Application domain: | Predicting mutagenesis |
Further specification: | Data sets, html and LaTeX documentation |
Pointers: | http://www.comlab.ox.ac.uk/oucl/groups/machlearn/mutagenesis.html |
Data complexity: | 131 KB compressed file with positive and negative examples for the subsets of 188 and 44 compounds |
Data format: | Progol |
References: | (King et al. 1996), (Srinivasan et al. 1994) |
The prediction of mutagenesis is important as it is relevant to the understanding and prediction of carcinogenesis. Not all compounds can be empirically tested for mutagenesis, e.g. antibiotics. The considered dataset has been collected with the intention to search for a method for predicting the mutagenicity of aromatic and heteroaromatic nitro compounds. It comprises 230 compounds, divided into two sets of 188 (regression-friendly) and 42 (regression-unfriendly) compounds.
Of the molecules in the regression-friendly set, 125 have high mutagenic activity and 63 have low mutagenic activity.
Several levels of description of these molecules are available:
For STILL, positive examples are represented as definite
clauses:
We introduced another target predicate, named inactive,
the opposite of the active target concept. This allows the negative
examples to be also represented as definite clauses, the head of which
is built on the predicate inactive.
The experiments reported here consider the description of the molecules, and focus on the advantage of a Constraint Logic Programming (CLP) formalism for induction. Many works have emphasized how much the performance of symbolic learners depends on the way discretization is performed. And the CLP formalism allows STILL to directly deal with numbers with no need for a preliminary discretization. But this could be only a slight advantage for the mutagenesis problem, as the description of atoms contains very few distinct numerical constants; this means that numerical constants could as well be handled as nominal constants.
The advantage of CLP is checked by running STILL with two different settings. In the first one, denoted by STILL, only equality constraints are allowed (e.g. atom(X,Y, Z,T), (Y=carbon),(Z=22),(T=.33)). In the second one, denoted by STILL, inequality constraints can be used as well ( atom(X,Y,Z,T), (Y=carbon),(Z>20),(T<1.29)). The parameters and K were set to , K = 3.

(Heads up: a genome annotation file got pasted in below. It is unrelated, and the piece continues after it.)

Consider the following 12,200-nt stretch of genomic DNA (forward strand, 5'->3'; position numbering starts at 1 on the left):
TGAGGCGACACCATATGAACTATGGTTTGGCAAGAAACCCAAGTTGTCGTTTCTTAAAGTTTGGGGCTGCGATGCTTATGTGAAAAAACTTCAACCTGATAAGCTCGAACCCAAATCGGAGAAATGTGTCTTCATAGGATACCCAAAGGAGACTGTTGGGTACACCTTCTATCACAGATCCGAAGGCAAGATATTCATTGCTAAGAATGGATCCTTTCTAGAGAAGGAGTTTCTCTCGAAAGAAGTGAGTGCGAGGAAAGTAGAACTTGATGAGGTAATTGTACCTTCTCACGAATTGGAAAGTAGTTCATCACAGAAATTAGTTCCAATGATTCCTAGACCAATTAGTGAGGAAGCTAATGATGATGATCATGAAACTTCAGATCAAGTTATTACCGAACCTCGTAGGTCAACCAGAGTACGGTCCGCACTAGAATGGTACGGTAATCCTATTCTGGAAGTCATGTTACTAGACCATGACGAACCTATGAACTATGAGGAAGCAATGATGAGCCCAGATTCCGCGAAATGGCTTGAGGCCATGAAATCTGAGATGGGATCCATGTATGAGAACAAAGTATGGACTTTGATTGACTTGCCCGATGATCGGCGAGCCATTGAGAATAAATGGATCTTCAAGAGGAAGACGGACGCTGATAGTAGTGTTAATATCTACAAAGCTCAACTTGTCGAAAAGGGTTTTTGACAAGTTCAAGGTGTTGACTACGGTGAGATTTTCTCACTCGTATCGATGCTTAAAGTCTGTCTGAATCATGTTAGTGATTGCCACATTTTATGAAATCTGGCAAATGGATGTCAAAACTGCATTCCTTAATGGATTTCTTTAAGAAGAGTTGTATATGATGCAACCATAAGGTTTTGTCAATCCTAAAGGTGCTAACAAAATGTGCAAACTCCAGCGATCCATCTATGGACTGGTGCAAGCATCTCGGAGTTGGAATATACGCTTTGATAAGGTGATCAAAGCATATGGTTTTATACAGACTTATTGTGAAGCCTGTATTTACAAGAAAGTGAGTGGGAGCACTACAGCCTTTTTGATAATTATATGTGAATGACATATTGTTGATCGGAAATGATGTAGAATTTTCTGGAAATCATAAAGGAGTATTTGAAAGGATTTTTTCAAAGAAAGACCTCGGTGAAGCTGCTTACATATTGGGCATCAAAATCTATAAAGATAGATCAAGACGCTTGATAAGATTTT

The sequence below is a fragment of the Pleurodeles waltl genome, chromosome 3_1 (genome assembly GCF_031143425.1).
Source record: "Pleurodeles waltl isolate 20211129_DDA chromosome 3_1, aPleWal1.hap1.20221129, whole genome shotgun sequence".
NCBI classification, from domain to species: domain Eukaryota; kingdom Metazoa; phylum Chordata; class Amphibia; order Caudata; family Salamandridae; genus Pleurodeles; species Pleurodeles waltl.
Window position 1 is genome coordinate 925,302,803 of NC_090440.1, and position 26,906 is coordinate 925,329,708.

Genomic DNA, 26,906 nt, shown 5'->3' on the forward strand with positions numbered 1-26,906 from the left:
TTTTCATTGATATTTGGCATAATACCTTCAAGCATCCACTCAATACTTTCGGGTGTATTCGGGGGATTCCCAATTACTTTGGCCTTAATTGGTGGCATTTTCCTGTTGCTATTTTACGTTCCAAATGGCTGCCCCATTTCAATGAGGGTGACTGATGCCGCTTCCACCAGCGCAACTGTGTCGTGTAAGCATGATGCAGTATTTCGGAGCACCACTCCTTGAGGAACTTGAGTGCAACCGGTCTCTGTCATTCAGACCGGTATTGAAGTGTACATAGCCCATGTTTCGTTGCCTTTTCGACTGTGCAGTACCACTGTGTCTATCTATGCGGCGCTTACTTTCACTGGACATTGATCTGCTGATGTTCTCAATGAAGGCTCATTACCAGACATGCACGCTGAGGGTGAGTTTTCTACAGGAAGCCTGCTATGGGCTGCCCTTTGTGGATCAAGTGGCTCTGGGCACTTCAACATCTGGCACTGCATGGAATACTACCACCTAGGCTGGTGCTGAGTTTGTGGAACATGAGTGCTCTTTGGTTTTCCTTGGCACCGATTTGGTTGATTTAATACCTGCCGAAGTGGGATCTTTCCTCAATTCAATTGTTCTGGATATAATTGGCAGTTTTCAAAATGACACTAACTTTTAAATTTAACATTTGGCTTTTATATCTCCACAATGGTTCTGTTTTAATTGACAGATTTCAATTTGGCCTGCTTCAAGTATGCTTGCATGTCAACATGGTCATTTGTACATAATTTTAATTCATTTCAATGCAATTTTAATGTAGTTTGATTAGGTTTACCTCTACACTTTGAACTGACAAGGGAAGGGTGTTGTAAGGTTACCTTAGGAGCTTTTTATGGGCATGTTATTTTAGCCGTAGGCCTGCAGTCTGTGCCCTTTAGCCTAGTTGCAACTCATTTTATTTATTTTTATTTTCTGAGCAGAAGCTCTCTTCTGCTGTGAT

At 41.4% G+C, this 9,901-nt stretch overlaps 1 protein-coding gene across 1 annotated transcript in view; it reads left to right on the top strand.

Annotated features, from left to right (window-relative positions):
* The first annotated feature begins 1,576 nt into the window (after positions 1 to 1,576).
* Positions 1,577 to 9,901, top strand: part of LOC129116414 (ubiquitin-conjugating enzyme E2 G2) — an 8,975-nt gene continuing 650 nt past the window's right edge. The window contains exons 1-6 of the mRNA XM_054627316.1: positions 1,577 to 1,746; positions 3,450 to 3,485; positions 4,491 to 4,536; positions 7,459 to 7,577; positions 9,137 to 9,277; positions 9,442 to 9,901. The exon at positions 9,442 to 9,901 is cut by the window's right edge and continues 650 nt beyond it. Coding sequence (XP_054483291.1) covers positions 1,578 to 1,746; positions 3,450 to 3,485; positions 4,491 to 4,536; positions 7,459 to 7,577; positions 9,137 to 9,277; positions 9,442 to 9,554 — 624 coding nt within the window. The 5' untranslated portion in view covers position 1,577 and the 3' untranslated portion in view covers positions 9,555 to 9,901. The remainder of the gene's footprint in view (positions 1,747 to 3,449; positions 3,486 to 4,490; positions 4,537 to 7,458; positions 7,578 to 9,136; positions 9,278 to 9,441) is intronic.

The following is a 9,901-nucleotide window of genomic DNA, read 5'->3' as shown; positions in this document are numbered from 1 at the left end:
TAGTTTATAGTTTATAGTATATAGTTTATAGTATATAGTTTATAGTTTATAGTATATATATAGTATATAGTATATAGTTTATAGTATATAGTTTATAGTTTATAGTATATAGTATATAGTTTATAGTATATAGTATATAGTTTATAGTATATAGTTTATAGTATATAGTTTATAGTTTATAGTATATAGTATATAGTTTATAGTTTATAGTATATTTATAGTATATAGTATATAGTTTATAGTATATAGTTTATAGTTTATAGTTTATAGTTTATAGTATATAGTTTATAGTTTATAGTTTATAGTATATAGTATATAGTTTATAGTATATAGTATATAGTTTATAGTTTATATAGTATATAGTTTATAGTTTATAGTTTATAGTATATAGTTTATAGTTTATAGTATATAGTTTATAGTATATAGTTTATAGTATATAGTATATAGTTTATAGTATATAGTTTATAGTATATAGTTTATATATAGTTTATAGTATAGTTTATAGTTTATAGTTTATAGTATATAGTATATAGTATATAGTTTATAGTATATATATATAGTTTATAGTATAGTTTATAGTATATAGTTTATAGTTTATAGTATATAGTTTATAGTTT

The dataset was divided into a training set (90% of the 188 examples) and a test set (the remaining 10%), in such a way that the proportion of active/inactive molecules in the training set is roughly the same as in the whole dataset. The clauses learned from the training set were validated on the test set. An example remains unclassified if the test example admits no neighbour in the training set or if the majority vote ends up in a tie. The table below shows the percentage of correctly classified, misclassified and unclassified test examples, averaged on 15 independent selections of the training and test sets; the standard deviation on the percentage of correctly classified examples is also given. This procedure is very similar to a 10-fold cross validation; but results are averaged over 15 runs instead of 10, as suggested for stochastic processes.
The run time T (in seconds) on a HP-735 workstation, is
also given.
These results are (comparatively) quite good in what regards the predictive accuracy, and outstandingly good in what regards the computational cost.
Further, they show that induction effectively benefits from a CLP formalism on this dataset. Incidentally, the use of inequality constraints leads to more general hypotheses (an inequality is more often satisfied than an equality). This overgenerality is successfully overcome by increasing the parameter M, which controls the generality of hypotheses.
On the basis of these experiments, Constraint Logic Programming appears a valuable formalism in the sense it allows induction to effectively deal with both logic programming and numbers; in particular, it avoids the need for ad hoc numerical knowledge.
Besides, the heuristics adapted from DiVS and concerned with tuning the degrees of consistency and generality of the clauses, through parameters and M, appear to be quite efficient. Note that the tuning of and M takes place during classification, with no need to revise the clauses learned. On going experiments are concerned with the automatic adjustment of and M depending on the instance at hand.
It learned rules that predict real number values for the the log mutagenicity. The linear equations express the class mostly in terms of Lumo or LogP. In comparison to Progol results (ten-fold cross validation) FORS yields marginally better accuracy (89% vs 88%).
For the regression friendly dataset, the additional attributes produced no significant improvement. The regression-unfriendly dataset of 42 molecules was transformed to a more regression-friendly one, yielding a correlation of 0.64 between the true and predicted log mutagenicity.